The survey on The Day’s website showed that the majority of Ukrainians think that women understand the needs of children better and can take better care of them than men. Such answer was chosen by 42 percent of survey participants. 28 percent of The Day’s readers think that so few men dare to go on paternity leave in Ukraine because of “gender stereotypes and outdated distribution of social roles (man is the breadwinner, and woman is the homemaker)” which still dominate the territory of the former Soviet Union. 18 percent of respondents think that such state of affairs, when only 6 percent of men go on paternity leave, is the vestige of the previous epoch, and soon the number of men on paternity leave in Ukraine will grow. And only 12 percent of interviewees believe that the reason for such statistics is the financial one and does not relate to any philosophical issues: in Ukraine men receive higher salaries and that is why women, who make less money, go on maternity leave.
Today, men that are taking paternity leave belong to the minority, but their number is ever growing. According to Halyna Zhukovska, head of the Department of Gender Policy and Child Health Care at the Ministry of Social Policy of Ukraine, today about six percent of men are on parental leave, though five years ago there were only two percent of them. According to experts, a lot of them are scared by the prospect of losing their jobs and professional skills. Zhukovska notes that when men return to work, they face the same difficulties as women: loss of professional skills, competence, business contacts, and very often even the job itself.
Another important reason why it is mainly women that go on maternity leave is the financial support of the family. The average salary for women in Ukraine is 71 percent of that for men. Thus it should come as no surprise that 94 percent of workers who go on parental leave are women.
In Sweden a parental leave lasts for 14 months; at least half of that time should be used by the mother, and no less than 30 percent – by the father. During the first 8 months the parent on leave receives 100 percent of their salary, and during the next 6 months the mother or father receives 80 percent of the salary. In the United States there is no such thing as a parental leave. 12 weeks are given to take care of the baby, which are paid as sick leave. In Great Britain the total parental leave can last up to a year, but the salary is paid in full size only during the first 26 weeks. German mothers are guaranteed to have their jobs until the child turns 3, but full compensation of the salary is provided only for the first 14 weeks after the birth of a baby.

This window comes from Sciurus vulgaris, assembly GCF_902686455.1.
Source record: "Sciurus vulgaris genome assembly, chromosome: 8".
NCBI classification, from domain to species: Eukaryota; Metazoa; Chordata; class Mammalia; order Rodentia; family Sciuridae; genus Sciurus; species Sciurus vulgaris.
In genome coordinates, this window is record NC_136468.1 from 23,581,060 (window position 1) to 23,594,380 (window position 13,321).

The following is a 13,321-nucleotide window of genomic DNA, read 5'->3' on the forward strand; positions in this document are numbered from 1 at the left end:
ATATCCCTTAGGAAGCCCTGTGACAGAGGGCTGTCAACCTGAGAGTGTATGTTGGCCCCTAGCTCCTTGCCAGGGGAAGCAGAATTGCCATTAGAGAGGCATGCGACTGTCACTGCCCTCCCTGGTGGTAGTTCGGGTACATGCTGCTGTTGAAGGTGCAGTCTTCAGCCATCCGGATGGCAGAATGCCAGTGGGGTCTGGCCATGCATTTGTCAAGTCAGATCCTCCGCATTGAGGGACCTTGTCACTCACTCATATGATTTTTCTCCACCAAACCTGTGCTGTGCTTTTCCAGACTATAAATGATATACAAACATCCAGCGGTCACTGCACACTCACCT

The Kyiv-based psychologist Maria Kokhan, who is not in favor of paternity leaves, explains the situation in Ukraine in the following way: “In our mainly Orthodox country, patriarchal order is still dominating in many areas of life. It is considered that the nature or God gave a woman the opportunity to be a mother, and it is very important that it is the mother who stays with the child during the first year of its life: they are connected energetically, the baby does not separate itself from the mother and believes the mother’s breast to be an extension of itself. The baby does not understand that the mother is a separate human. That is why we do not have that level of ‘civilization’ to disrupt the natural balance and change the roles for the woman to start making money and be the breadwinner, and for the man to take care of the household. In Western countries the rights of men and women became so leveled that the line between a man and a woman is no more, these are just individuals, and they see no difference between themselves. Personally I do see it, and if the tendency towards ‘civilization’ will develop further, the number of men on paternal leave might grow. But as a psychologist, I would not be very happy with that.”